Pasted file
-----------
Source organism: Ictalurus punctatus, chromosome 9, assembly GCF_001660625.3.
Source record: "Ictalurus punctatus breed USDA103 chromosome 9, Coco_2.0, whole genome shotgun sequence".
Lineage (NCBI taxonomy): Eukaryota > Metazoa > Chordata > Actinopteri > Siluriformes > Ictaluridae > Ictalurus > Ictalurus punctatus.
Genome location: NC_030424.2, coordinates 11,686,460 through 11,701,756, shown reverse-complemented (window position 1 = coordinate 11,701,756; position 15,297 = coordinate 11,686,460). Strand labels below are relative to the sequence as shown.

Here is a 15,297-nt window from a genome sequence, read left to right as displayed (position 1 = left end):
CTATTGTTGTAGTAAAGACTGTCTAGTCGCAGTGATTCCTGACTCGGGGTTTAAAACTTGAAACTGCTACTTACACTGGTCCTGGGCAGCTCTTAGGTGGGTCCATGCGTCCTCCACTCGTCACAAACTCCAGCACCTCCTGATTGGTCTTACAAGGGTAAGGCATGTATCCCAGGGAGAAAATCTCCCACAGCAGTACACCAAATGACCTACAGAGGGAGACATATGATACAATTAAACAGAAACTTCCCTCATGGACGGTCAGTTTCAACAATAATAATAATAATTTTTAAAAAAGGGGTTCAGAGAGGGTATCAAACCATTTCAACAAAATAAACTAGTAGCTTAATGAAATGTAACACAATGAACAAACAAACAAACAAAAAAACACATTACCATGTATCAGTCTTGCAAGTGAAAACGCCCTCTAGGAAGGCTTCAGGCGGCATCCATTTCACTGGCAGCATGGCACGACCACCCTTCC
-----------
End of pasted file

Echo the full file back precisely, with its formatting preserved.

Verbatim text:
Source organism: Ictalurus punctatus, chromosome 9, assembly GCF_001660625.3.
Source record: "Ictalurus punctatus breed USDA103 chromosome 9, Coco_2.0, whole genome shotgun sequence".
Lineage (NCBI taxonomy): Eukaryota > Metazoa > Chordata > Actinopteri > Siluriformes > Ictaluridae > Ictalurus > Ictalurus punctatus.
Genome location: NC_030424.2, coordinates 11,686,460 through 11,701,756, shown reverse-complemented (window position 1 = coordinate 11,701,756; position 15,297 = coordinate 11,686,460). Strand labels below are relative to the sequence as shown.

Here is a 15,297-nt window from a genome sequence, read left to right as displayed (position 1 = left end):
CTATTGTTGTAGTAAAGACTGTCTAGTCGCAGTGATTCCTGACTCGGGGTTTAAAACTTGAAACTGCTACTTACACTGGTCCTGGGCAGCTCTTAGGTGGGTCCATGCGTCCTCCACTCGTCACAAACTCCAGCACCTCCTGATTGGTCTTACAAGGGTAAGGCATGTATCCCAGGGAGAAAATCTCCCACAGCAGTACACCAAATGACCTACAGAGGGAGACATATGATACAATTAAACAGAAACTTCCCTCATGGACGGTCAGTTTCAACAATAATAATAATAATTTTTAAAAAAGGGGTTCAGAGAGGGTATCAAACCATTTCAACAAAATAAACTAGTAGCTTAATGAAATGTAACACAATGAACAAACAAACAAACAAAAAAACACATTACCATGTATCAGTCTTGCAAGTGAAAACGCCCTCTAGGAAGGCTTCAGGCGGCATCCATTTCACTGGCAGCATGGCACGACCACCCTTCC